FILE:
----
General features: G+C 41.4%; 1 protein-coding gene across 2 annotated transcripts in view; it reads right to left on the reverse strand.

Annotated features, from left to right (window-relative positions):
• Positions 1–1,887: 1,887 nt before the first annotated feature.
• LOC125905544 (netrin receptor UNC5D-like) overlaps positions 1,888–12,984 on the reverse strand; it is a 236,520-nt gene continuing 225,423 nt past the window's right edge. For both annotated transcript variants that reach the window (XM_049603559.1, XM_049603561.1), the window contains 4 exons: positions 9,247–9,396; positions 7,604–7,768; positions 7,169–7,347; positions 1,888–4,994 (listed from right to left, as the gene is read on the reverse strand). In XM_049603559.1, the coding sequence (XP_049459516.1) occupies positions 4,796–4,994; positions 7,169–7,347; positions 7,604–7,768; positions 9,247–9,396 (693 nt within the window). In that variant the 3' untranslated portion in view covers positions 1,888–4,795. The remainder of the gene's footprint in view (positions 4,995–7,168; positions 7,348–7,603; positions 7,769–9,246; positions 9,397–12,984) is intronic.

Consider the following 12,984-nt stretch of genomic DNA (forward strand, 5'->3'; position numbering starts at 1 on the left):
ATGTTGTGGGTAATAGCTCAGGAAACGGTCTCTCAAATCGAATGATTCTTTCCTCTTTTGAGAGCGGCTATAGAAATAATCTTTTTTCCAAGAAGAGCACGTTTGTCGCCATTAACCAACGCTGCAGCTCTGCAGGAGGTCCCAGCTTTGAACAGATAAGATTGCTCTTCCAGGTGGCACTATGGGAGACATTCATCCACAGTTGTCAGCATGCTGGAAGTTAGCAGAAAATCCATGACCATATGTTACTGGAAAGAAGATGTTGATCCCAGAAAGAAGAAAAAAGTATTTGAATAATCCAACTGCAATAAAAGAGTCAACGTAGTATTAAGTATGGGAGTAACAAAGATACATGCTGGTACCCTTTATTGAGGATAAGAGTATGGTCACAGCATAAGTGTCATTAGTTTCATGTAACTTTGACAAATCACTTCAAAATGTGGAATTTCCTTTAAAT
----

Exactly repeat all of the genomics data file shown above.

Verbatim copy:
General features: G+C 41.4%; 1 protein-coding gene across 2 annotated transcripts in view; it reads right to left on the reverse strand.

Annotated features, from left to right (window-relative positions):
• Positions 1–1,887: 1,887 nt before the first annotated feature.
• LOC125905544 (netrin receptor UNC5D-like) overlaps positions 1,888–12,984 on the reverse strand; it is a 236,520-nt gene continuing 225,423 nt past the window's right edge. For both annotated transcript variants that reach the window (XM_049603559.1, XM_049603561.1), the window contains 4 exons: positions 9,247–9,396; positions 7,604–7,768; positions 7,169–7,347; positions 1,888–4,994 (listed from right to left, as the gene is read on the reverse strand). In XM_049603559.1, the coding sequence (XP_049459516.1) occupies positions 4,796–4,994; positions 7,169–7,347; positions 7,604–7,768; positions 9,247–9,396 (693 nt within the window). In that variant the 3' untranslated portion in view covers positions 1,888–4,795. The remainder of the gene's footprint in view (positions 4,995–7,168; positions 7,348–7,603; positions 7,769–9,246; positions 9,397–12,984) is intronic.

Consider the following 12,984-nt stretch of genomic DNA (forward strand, 5'->3'; position numbering starts at 1 on the left):
ATGTTGTGGGTAATAGCTCAGGAAACGGTCTCTCAAATCGAATGATTCTTTCCTCTTTTGAGAGCGGCTATAGAAATAATCTTTTTTCCAAGAAGAGCACGTTTGTCGCCATTAACCAACGCTGCAGCTCTGCAGGAGGTCCCAGCTTTGAACAGATAAGATTGCTCTTCCAGGTGGCACTATGGGAGACATTCATCCACAGTTGTCAGCATGCTGGAAGTTAGCAGAAAATCCATGACCATATGTTACTGGAAAGAAGATGTTGATCCCAGAAAGAAGAAAAAAGTATTTGAATAATCCAACTGCAATAAAAGAGTCAACGTAGTATTAAGTATGGGAGTAACAAAGATACATGCTGGTACCCTTTATTGAGGATAAGAGTATGGTCACAGCATAAGTGTCATTAGTTTCATGTAACTTTGACAAATCACTTCAAAATGTGGAATTTCCTTTAAAT